investor-state disputes | ISDS
Investor-state dispute settlement (ISDS) refers to a way of handling conflicts under international investment agreements whereby companies from one party are allowed to sue the government of another party. This means they can file a complaint and seek compensation for damages. Many BITs and investment chapters of FTAs allow for this if the investor’s expectation of a profit has been negatively affected by some action that the host government took, such as changing a policy. The dispute is normally handled not in a public court but through a private abritration panel. The usual venues where these proceedings take place are the International Centre for Settlement of Investment Disputes (World Bank), the International Chamber of Commerce, the United Nations Commission on International Trade Law or the International Court of Justice.
ISDS is a hot topic right now because it is being challenged very strongly by concerned citizens in the context of the EU-US TTIP negotiations, the TransPacific Partnership talks and the CETA deal between Canada and the EU.
The arbitral award has condoned the tax avoidance scheme adopted by Cairn Energy.
The AfCFTA Secretariat has established a dispute settlement body, that will function as a full-court with the right mechanisms and structures in place to settle trade disputes.
The perverse interplay of BITs with double taxation avoidance agreements has been bleeding India from the much-needed tax revenues.
The dispute is about the assets it lost in Crimea, including the Donuzlav wind farm, which is now located in the temporarily occupied territory.
Finley Resources alleges Mexico violated investor protections under the NAFTA trade pact by failing to honor agreements.
The shadowy parallel court system of major trade agreements makes it difficult for countries to ban broad-spectrum insecticides.
The government of Turkmenistan has won $500 million claim brought before the International Centre for Settlement of Investment Disputes by a Turkish construction company.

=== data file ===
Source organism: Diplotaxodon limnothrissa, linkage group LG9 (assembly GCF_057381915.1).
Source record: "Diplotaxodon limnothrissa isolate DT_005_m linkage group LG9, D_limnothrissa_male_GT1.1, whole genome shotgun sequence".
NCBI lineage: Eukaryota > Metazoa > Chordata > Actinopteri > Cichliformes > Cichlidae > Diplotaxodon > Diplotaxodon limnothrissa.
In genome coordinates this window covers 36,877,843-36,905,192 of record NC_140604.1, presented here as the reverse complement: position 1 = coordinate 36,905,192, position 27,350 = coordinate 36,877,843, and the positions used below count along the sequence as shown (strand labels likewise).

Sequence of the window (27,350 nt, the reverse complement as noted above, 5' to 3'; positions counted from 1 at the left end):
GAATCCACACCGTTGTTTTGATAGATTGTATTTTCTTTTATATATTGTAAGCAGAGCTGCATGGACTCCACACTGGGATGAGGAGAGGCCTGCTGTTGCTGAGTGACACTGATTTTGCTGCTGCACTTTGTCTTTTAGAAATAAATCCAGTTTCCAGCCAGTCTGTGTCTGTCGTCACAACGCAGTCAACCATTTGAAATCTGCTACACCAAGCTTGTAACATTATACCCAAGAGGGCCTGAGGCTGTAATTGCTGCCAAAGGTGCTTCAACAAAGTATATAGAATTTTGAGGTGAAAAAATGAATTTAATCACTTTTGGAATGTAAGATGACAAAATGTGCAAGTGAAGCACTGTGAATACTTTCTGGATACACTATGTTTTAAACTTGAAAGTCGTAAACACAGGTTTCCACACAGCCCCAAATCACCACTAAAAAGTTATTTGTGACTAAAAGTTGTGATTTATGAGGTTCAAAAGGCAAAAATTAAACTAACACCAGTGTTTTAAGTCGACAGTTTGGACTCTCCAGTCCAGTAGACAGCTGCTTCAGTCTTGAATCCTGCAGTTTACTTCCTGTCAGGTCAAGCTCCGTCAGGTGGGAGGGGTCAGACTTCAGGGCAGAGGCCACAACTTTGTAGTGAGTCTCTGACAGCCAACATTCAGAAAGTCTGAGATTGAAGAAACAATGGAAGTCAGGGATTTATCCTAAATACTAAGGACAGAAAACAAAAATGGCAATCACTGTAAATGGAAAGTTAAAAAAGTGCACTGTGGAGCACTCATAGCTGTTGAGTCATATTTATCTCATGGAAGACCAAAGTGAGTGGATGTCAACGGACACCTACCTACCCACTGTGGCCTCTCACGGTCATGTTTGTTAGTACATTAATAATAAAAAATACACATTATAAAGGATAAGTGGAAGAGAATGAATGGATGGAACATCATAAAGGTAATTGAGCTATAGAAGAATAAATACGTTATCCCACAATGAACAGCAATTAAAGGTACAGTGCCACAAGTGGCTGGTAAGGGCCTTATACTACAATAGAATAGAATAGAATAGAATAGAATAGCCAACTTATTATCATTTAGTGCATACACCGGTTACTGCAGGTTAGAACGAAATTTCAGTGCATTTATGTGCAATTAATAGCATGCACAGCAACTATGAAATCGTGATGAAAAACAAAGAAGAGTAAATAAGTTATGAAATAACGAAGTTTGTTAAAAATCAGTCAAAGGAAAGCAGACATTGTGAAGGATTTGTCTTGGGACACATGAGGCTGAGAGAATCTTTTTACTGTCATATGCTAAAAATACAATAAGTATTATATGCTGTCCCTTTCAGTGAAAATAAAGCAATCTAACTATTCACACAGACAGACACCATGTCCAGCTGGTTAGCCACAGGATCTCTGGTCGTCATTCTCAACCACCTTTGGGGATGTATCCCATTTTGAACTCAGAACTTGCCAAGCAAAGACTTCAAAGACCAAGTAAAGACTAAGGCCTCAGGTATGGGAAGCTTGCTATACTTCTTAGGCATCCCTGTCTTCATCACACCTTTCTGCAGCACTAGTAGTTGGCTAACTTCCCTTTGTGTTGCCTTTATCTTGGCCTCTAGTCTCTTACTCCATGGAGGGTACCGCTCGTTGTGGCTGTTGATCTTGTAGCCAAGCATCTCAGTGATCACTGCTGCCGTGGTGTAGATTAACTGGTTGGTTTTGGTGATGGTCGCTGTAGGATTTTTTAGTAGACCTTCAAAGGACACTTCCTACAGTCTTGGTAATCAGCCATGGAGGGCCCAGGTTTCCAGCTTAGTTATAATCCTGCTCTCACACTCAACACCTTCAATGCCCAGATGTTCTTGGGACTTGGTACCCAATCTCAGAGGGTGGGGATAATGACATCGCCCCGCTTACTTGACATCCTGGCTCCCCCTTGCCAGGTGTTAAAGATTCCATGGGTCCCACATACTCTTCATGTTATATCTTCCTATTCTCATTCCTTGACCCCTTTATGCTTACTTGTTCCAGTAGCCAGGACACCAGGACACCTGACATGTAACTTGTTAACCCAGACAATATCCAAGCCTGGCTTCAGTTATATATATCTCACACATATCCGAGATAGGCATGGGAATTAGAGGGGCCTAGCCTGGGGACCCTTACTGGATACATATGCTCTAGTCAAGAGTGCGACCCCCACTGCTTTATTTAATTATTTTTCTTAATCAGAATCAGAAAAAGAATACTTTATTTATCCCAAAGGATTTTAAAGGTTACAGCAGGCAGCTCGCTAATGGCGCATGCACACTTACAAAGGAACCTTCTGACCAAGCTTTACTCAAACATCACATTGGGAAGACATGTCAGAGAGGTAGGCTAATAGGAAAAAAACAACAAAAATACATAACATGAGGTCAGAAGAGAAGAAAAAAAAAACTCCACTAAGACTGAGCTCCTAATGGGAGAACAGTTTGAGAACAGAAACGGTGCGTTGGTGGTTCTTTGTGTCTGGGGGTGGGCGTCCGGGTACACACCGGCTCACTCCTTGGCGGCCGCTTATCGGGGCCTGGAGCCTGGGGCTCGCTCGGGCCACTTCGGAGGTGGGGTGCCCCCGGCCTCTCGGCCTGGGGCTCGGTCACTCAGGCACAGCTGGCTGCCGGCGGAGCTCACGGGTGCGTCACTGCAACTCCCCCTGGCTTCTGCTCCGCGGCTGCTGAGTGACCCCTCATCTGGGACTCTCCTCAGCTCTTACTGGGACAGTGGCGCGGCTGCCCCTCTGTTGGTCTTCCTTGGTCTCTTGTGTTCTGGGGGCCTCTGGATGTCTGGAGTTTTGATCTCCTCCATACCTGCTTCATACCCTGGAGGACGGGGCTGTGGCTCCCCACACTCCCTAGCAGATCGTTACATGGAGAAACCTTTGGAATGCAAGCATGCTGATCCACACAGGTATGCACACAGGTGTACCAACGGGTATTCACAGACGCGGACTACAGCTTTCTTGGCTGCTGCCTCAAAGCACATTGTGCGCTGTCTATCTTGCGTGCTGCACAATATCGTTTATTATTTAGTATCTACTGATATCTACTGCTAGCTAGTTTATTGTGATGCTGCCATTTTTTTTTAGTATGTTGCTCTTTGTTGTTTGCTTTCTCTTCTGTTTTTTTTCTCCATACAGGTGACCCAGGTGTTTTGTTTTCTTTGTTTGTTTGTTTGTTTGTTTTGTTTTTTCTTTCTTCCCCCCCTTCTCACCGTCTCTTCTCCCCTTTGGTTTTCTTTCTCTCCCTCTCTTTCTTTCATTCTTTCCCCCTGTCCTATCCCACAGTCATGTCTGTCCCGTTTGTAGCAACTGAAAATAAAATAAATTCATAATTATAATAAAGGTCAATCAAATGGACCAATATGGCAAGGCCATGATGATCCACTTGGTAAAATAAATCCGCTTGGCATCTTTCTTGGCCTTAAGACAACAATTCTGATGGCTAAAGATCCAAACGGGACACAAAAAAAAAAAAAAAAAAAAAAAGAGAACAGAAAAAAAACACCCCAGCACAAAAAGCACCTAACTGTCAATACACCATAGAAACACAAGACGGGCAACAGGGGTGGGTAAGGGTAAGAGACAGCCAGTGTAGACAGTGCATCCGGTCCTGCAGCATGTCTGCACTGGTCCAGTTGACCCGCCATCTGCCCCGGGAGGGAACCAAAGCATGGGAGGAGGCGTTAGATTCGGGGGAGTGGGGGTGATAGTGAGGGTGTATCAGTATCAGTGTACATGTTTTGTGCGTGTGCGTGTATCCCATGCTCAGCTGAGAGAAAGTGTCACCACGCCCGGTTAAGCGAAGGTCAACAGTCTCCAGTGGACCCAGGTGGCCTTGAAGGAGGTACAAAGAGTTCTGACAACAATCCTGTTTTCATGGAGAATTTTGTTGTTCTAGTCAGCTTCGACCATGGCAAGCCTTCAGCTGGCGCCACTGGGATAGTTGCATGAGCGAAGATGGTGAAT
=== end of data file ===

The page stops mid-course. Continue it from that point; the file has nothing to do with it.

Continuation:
The inaugural meeting of the dispute settlement body of the AfCFTA signals the readiness of this infrastructure to take up any disputes that may arise in the course of trading amongst the member States.
US commodity trader Gerald Group will pay Sierra Leone $20 million and cede a 10% stake in an iron ore project as part of the resolution to a nearly two-year dispute that led to the shutdown of production.
America Movil said the World Bank’s ICSID tribunal has ruled against the company in its dispute with Colombia and ordered it to pay $2.2 million to cover the costs of the case.
The European Union and India agreed to resume stalled free-trade negotiations and seek closer cooperation to combat climate change at a virtual summit on Saturday.
The international economic law regime has stripped India of over $3.8 billion in taxes due by Vodafone and Cairn Energy, as the country is battling the Covid19 crisis.
Pakistan, which entered into its first BIT with Germany in 1959 — which also was the first BIT ever entered — has concluded 53 BITs with 48 countries.
A Canadian mining company is suing Turkey for $1 billion at a secretive arbitration court over the cancellation of a mine project that was deemed disastrous for the environment.
Pakistan is the latest to start withdrawing from international treaties that give corporations the power to sue governments over environmental and public interest regulations.
It’s time to reconsider investor-state dispute settlement; inaction risks rising costs of shifting from fossil fuels to green alternatives.
Miner Alamos Gold said its Netherlands units will file an investment treaty claim exceeding $1 billion against Turkey for "unfair and inequitable treatment" with its gold mining project.
One of the most significant early proposals for a multilateral agreement to protect private foreign investment was launched in 1957 by groups of European business people, and lawyers.
German energy company Uniper has confirmed its intention to sue the Dutch government over the country’s planned coal phase-out.